How to Improve Your Well-Being at Work
By Amy Jacques
As an employee, your emotional well-being is key to the organization’s success. This can be influenced by your workload, job flexibility, manager and the culture within your team.
And while you can’t change your boss, making small changes that are in your control and practicing them consistently can help you better manage stress, improve overall well-being and avoid burnout, according to the Harvard Business Review.
The article’s author defines emotional fitness as “the skill of creating a more supportive relationship with yourself, your thoughts and emotions, and other people.” So cultivating this will help you to better handle emotional challenges without getting easily overwhelmed.
First, ask yourself how you’re doing today and how you’re feeling. Without trying to change the feelings, just become aware of them. This can help you feel those emotions with less intensity and take control of them, allowing you to support yourself in the most helpful way.
Take “quality” breaks during the day and let yourself do something to disconnect from work. Going on a short walk or stepping away from your phone or computer can help you recharge. Also make time between your meetings to mentally reset.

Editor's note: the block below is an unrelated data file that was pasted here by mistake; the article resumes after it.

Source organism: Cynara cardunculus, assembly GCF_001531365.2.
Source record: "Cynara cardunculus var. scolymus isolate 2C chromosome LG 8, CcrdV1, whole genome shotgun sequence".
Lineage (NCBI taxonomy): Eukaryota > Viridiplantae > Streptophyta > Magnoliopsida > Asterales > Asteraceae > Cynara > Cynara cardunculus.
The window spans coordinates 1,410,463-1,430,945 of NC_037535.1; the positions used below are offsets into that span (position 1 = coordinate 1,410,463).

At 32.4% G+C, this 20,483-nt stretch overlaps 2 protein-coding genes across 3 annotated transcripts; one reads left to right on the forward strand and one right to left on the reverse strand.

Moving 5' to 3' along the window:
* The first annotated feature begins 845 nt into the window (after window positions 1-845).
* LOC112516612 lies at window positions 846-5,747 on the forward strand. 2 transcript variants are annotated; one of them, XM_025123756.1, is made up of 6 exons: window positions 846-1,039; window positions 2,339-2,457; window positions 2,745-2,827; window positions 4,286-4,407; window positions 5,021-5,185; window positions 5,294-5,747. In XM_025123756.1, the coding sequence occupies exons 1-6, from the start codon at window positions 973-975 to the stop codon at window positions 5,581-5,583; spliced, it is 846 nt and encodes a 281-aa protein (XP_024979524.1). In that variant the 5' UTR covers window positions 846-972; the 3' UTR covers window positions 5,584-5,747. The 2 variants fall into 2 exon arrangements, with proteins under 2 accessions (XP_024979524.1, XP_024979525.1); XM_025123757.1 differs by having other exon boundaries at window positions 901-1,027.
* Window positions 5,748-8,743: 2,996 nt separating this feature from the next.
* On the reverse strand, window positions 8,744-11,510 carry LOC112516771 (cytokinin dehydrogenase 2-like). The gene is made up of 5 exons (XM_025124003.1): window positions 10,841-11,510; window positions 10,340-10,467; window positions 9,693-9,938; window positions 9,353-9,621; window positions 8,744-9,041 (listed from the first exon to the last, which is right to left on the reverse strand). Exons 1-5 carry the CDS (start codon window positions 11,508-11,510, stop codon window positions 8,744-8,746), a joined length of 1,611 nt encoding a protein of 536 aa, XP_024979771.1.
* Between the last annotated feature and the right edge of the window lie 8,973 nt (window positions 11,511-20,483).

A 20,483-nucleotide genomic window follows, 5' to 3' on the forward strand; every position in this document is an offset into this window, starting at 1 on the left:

When you’re stressed out or overwhelmed, acknowledge the situation and then identify what you can do to move forward — these are the steps of acceptance, helping you take control and take productive action. “This small win gives your brain a sense of progress, which feels good and often motivates you to find other useful steps you can take,” the article says.
Try to make genuine connections with your co-workers and friends. Before starting meetings, check in on how everyone is doing or ask them to share something positive about their week. Building these relationships can help improve mental health and reduce stress, anxiety and feelings of isolation.
A last tip: It’s important to use your downtime doing activities or hobbies that aren’t related to your job. Whether it’s gardening, walking, writing or art, “the key is to do something that actively fuels your energy and feeds parts of you other than just your work self,” says Harvard Business Review.
Here are six science-backed ways to improve your well-being at work.
1. Check in with yourself daily.
2. Take short, quality breaks during the day.
3. Practice acceptance to focus on what you can control.
4. Prioritize micro-moments of connection with colleagues.
5. Practice gratitude to counter your brain’s negativity bias.
6. Make time for active rest outside work.